As for cottages, don’t expect thatched cottages here. You may find the odd one, but the main building material here is brick and flint which is also lovely by the way.
West and North Norfolk are full of amazing country houses built in different architectural styles.
It’s definitely worth visiting her Majesty the Queen’s country residence at Sandringham. I must admit, I had reservations about visiting a royal estate as our Balmoral experience was not clever a few years ago. I’m pleased to report that everything was perfectly organised at Sandringham, everybody was kind and polite and the audio guide was OK. There was 2-3 minutes worth of information about every room and it was interesting too. (Unlike at Balmoral where the audio guide just dragged on and on and was boring, not to mention the Scottish accent which I’m not sure how foreigners who are not used to this distinctive and lovely accent could understand.)
The entire house is intimate, cosy and homely. As you step into the house you land in the sitting room where the Royal Family would watch television at Christmas. There is also a table where they would do puzzles. You suddenly understand why the Queen prefers to celebrate Christmas at Sandringham.
Although photography wasn’t allowed indoors, the rooms had subtle pastel colours. You could see the Queen decorating the lower branches of the Christmas tree that always stands in one of the bay windows. My heart jumped when I saw a painting in the corridor about Edward VII on a hunt near Keszthely, Hungary. I explained the guide in the room that I was from Hungary and I would spend summer holidays of my childhood around Keszthely. (I’m sure guides at royal estate are used to all sorts of reactions… 🙂
Although the house was criticised many times (architects, art historians referred to it as a golf-hotel and frenetic), I liked it a lot. I also admired the gardens and grounds which were big but not massive.
Who would think that a huge, privately owned Palladian stately home stands on the North coast of Norfolk? Well, Holkham Hall has been standing here since the 18th century and it’s massive. When I say massive I do mean it. We have never ever seen such a big walled garden – it took one hour to walk around it! The house is surrounded by a landscape garden and deer park and indeed you can see deers on the grounds. The house tour is well worth it – interesting facts and the interior looks like a palace. The historic kitchen at the end of the tour was the icing on the cake. Holkham Hall can well be a full day programme (they have a very good restaurant) but a half-day at least.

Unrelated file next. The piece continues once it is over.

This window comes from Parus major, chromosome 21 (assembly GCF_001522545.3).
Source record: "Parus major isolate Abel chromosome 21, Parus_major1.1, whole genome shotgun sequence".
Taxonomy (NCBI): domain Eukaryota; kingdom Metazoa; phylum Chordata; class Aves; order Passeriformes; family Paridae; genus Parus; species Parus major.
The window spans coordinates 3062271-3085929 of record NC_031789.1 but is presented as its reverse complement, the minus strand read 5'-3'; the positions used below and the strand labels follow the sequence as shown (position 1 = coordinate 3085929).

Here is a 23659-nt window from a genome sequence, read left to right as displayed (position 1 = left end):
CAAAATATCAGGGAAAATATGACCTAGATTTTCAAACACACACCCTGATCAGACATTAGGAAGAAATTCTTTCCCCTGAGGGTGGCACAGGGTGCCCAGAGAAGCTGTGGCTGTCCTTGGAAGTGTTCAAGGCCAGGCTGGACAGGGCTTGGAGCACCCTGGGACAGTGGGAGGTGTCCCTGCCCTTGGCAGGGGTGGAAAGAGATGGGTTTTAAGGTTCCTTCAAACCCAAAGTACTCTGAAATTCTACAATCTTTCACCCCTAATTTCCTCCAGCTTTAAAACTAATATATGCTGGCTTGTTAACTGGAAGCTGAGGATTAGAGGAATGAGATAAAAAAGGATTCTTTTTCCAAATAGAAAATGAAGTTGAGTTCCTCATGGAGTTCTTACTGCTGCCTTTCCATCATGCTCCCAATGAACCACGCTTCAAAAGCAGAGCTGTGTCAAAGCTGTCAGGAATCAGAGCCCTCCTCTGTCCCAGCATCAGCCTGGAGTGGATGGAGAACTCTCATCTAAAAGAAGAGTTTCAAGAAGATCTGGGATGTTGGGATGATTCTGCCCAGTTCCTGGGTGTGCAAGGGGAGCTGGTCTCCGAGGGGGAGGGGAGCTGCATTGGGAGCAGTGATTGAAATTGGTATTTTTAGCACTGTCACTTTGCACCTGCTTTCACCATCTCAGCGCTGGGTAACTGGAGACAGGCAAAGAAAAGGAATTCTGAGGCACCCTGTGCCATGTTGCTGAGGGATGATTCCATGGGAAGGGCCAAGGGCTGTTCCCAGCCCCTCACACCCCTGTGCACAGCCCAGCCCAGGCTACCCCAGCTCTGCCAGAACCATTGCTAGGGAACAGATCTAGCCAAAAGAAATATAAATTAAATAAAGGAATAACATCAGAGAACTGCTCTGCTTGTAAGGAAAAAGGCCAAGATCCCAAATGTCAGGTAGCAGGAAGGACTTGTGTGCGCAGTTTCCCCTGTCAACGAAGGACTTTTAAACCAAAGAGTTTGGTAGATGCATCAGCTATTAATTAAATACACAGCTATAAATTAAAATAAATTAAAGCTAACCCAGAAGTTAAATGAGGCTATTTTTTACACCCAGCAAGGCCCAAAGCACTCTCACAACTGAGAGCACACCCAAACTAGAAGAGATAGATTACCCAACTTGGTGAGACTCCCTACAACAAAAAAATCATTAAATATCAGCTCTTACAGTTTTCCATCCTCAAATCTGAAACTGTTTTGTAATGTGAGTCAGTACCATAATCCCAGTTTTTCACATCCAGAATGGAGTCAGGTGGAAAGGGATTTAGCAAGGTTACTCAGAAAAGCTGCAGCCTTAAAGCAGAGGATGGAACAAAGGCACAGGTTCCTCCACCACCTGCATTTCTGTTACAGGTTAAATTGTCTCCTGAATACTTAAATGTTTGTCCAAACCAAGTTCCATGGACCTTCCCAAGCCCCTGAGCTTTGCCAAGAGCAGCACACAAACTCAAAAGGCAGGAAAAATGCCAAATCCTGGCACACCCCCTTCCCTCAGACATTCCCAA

Further country houses to visit in West and North Norfolk: Blickling Estate, Felbrigg Hall, Oxburgh Hall.
Norfolk is full of beautiful gardens as well which are mainly privately owned and open up on certain days only. We visited two medieval moated manor houses and their gardens: Hindringham Hall and Mannington Hall. Both blew our minds! The gardens are just amazing and they serve home made cakes and tea. It’s worth visiting places like these because they are less crowded and give a different experience to National Trust sites. (Both gardens are perfect examples of the medieval garden which I wrote about on the blog a few weeks ago.)
I don’t like comparing things and I don’t want to. Everything is equally beautiful and nice and things might only be different. However, when I tried to summarise what sort of impressions I had of Norfolk or what sort of mood Norfolk has, I had to recall my Cornish memories. Although Norfolk is full of amazing beaches, seaside towns and fishing villages, somehow I didn’t get the coastal feel. Cornwall has a much stronger coastal feel. Whether it’s because of a completely different heritage combined with some mystery due to King Arthur, pirates and smugglers, I don’t know. Norfolk is much more subtle. I had the impression that Norfolk might have been the country retreat for the wealthy back in the day where they could enjoy shooting and the tranquility of their country houses and the sea was just a bonus. Almost as if the sea wasn’t the main attraction here. I can still see people turning up here with their Landrovers dressed in Barbour and wearing Hunter boots ready for the shooting season. Anyway, I didn’t get the coastal feel even in fishing villages, although as you can see in below images, it was there…
We had a fantastic holiday in Norfolk and loved it. As much as would love to explore the Broads. Well, there is always another time, isn’t there?